A white mask with white coding over a dark background with the words "What Do Hackers Do With stolen Data?" overlayed on top.

What Do Hackers Do With Stolen Data?

Recent high-profile data breaches have made cyberattacks a hot topic, like the ransomware attack that impacted Canadian retail chain Indigo Books and the health insurance hack that affected the U.S. Congress. Due to incidents such as these, you probably already know that safeguarding your data should be a top priority for your organization. In fact, it’s likely been drilled into your head on repeat. Though, be honest with us…do you actually know how to mitigate the damage once a cyberattack occurs? 

This article delves into where your data goes, answering the question: “What do hackers do with stolen data?” We explore what happens after a cyberattack, detailing what your company can expect and the steps you can take if you experience a data breach. 

What Happens During a Cyberattack?

With a targeted attack, cybercriminals specifically choose your organization to exploit, employing methods like denial-of-service attacks (DDOS attacks) or cross-site scripting. Cybercriminals investigate their target to discover security flaws, then deploy sophisticated tools to access your data and go undetected; they may install malicious software to take over your infrastructure.

Detecting a cyberattack can be difficult, but knowing the signs can help stop one before it wreaks havoc. Our article “How to Know if You’ve Been Hacked” outlines red flags you might encounter.

What Hackers May Do With Stolen Data

1. Access Personal Accounts

Cybercriminals often steal data like email addresses and passwords to gain access to online accounts. Account takeover (ATO) attacks enable hackers to change your account information and lock you out. Once a hacker accesses one account, they may likely start to take over ones on other platforms, especially if the victim uses the same login details.

Businesses also face account takeovers when hackers access an employee’s personal account and use your infrastructure for purposes like cryptojacking to mine bitcoin. 

2. Make Fraudulent Purchases

Once hackers access your credit card number, they can operate various scams to purchase items. Card-not-present fraud allows remote payments online or by phone, leading to criminals racking up significant debt on your behalf. They may also use your card information to create fake credit cards to enable in-person shopping.

3. Identity Theft

With your social security number and other stolen data, cybercriminals can apply for credit card accounts, government benefits, jobs, apartments, and even tax returns in your name. A growing problem is medical identity theft, where hackers access your health insurance to pay for medical devices, prescription drugs, and other services. 

4. Loan Applications

Hackers may also use your stolen information when applying for loans on lending websites or at payday loan companies. They may use your stolen information to produce fake documents to apply in person or to create false companies to apply for business loans. They take the money, and then you deal with the debt.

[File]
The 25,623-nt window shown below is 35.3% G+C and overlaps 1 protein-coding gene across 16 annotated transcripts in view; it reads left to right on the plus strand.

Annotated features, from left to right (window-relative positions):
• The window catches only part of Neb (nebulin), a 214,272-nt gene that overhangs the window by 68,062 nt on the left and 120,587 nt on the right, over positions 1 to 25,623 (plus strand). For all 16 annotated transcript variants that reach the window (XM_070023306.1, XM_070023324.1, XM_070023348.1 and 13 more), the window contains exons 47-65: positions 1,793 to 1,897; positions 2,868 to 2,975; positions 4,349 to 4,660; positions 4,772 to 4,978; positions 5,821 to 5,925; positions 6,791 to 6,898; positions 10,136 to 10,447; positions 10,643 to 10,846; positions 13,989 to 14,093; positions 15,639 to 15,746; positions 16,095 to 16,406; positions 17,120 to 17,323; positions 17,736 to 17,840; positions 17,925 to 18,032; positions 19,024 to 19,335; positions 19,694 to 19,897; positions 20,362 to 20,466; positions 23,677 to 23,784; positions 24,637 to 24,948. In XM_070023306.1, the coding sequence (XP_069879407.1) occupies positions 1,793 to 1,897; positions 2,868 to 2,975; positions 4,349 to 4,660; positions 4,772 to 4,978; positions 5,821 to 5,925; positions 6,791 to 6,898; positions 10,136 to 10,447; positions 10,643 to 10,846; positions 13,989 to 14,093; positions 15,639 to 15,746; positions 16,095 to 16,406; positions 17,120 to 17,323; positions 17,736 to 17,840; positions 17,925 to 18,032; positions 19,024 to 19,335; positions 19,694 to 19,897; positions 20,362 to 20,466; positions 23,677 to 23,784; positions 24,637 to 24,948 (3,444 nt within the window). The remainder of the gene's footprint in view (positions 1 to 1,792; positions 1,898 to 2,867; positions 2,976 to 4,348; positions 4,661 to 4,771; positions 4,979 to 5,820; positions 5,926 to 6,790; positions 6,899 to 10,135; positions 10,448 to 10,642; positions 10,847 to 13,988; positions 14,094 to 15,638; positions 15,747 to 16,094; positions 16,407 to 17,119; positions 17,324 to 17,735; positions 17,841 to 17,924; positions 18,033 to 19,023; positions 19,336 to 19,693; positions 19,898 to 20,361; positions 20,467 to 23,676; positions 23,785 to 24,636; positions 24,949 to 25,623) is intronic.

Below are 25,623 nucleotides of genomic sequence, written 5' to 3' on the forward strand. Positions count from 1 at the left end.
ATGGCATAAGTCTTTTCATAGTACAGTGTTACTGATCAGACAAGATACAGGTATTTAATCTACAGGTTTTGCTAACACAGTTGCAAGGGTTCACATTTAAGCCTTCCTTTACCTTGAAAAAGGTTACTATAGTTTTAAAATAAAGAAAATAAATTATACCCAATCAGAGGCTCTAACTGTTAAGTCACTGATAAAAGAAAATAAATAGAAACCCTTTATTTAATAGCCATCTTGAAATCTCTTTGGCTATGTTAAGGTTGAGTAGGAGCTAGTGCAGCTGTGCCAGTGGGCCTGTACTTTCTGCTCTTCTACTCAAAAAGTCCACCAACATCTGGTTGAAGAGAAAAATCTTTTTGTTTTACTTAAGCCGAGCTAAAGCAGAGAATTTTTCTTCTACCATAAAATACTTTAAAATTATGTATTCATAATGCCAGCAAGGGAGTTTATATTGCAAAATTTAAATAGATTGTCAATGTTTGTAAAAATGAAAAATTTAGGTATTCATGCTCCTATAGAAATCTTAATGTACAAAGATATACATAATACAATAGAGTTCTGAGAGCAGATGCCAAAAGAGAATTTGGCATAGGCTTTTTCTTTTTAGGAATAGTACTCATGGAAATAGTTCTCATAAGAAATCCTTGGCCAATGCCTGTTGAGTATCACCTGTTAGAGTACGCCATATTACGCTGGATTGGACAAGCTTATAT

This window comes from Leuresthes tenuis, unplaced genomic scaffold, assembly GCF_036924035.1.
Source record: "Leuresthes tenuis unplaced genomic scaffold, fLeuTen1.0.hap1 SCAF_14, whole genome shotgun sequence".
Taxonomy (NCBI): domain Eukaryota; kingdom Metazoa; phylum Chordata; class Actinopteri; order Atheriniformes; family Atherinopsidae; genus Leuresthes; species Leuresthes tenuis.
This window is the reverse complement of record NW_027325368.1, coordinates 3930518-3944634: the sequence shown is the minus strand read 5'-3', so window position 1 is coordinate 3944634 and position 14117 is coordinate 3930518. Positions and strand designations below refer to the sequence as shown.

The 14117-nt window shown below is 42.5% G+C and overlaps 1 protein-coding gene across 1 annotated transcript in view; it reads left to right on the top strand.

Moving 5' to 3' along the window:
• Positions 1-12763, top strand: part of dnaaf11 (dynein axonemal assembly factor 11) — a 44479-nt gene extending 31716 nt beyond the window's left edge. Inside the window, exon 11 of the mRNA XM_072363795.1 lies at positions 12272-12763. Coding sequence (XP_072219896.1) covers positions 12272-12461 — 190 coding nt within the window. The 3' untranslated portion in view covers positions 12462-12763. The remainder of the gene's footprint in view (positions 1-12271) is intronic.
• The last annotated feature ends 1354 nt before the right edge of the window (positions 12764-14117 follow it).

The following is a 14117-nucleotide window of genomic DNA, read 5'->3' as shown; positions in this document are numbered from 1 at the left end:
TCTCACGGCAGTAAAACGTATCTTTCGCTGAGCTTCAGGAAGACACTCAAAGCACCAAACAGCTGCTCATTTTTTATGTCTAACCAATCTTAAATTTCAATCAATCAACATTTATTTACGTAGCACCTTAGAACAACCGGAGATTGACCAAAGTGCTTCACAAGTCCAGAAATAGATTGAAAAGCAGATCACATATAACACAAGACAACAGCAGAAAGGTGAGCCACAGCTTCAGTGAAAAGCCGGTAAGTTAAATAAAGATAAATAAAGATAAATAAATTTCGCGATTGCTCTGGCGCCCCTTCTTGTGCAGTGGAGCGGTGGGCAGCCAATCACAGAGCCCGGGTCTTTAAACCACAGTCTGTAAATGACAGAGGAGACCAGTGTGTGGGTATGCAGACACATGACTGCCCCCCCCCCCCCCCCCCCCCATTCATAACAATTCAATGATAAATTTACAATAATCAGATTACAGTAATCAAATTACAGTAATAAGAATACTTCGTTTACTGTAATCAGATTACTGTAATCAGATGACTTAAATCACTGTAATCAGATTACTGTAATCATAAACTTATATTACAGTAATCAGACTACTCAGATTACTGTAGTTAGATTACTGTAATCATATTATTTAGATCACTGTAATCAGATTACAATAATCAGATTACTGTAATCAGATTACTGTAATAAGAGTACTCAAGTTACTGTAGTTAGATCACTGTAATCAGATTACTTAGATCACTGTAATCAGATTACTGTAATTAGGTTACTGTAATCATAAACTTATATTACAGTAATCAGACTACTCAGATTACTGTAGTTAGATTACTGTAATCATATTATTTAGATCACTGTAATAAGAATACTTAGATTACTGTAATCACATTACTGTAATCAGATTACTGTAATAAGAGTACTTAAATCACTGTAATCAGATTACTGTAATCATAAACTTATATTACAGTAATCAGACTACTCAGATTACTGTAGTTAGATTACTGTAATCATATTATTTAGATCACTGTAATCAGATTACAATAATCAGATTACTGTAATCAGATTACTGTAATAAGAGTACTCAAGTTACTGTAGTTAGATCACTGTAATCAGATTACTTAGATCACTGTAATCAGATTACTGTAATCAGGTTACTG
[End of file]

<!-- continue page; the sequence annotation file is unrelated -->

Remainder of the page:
5. Sell Data to Dark Web

Cybercriminals often conduct widescale cyberattacks to sell victim data in bulk on the dark web.  In spaces inaccessible by your web browser or search engines, people have established underground marketplaces to spread your credit card number or other personally identifiable information to malicious actors. 

What to Do If Your Data Has Been Stolen

Facing a data breach may feel daunting, but many strategies exist to mitigate the damage when you experience one:

  • Contact the appropriate authorities to document the crime. This should be the first step after experiencing a data breach.
  • Change your passwords on all accounts associated with the stolen credentials and freeze any compromised credit cards.
  • Implement Multi-Factor Authentication on all of your accounts where available.
  • Encourage email recipients to be more cautious by tagging external emails, so they know it comes from outside the organization.
  • Enable features that tag emails to indicate whether it is a new sender or an infrequent sender.
  • Regularly clean your system to help detect suspicious malware.
  • Learn how to protect your phone to prevent future hacks and minimize your risk.

If your business experiences a data breach, communicating transparently with your customers can avoid reputational damage and maintain a trusting relationship. You must also prioritize prevention for potential future attacks. Incorporating PC Corp’s End User Security Awareness Training can ensure your entire team works to boost your organization’s cyber resilience. Developing a solid data protection plan can also help address your vulnerability to data breaches.

Bolster Your Cybersecurity Measures With PC Corp

No one wants to deal with picking up the pieces after a data breach at work. Without professional guidance, your business will likely face more frequent cyberattacks. You’ll also be ill-equipped to address vulnerabilities and minimize the damage when you experience one.

At PC Corp, we can help protect your business from cyberattacks with our multi-layered security services through our Managed IT Services. Our seasoned IT team can help your network security keep pace with the evolving threat landscape. Connect with us today to begin building a more robust IT infrastructure. 

Small Business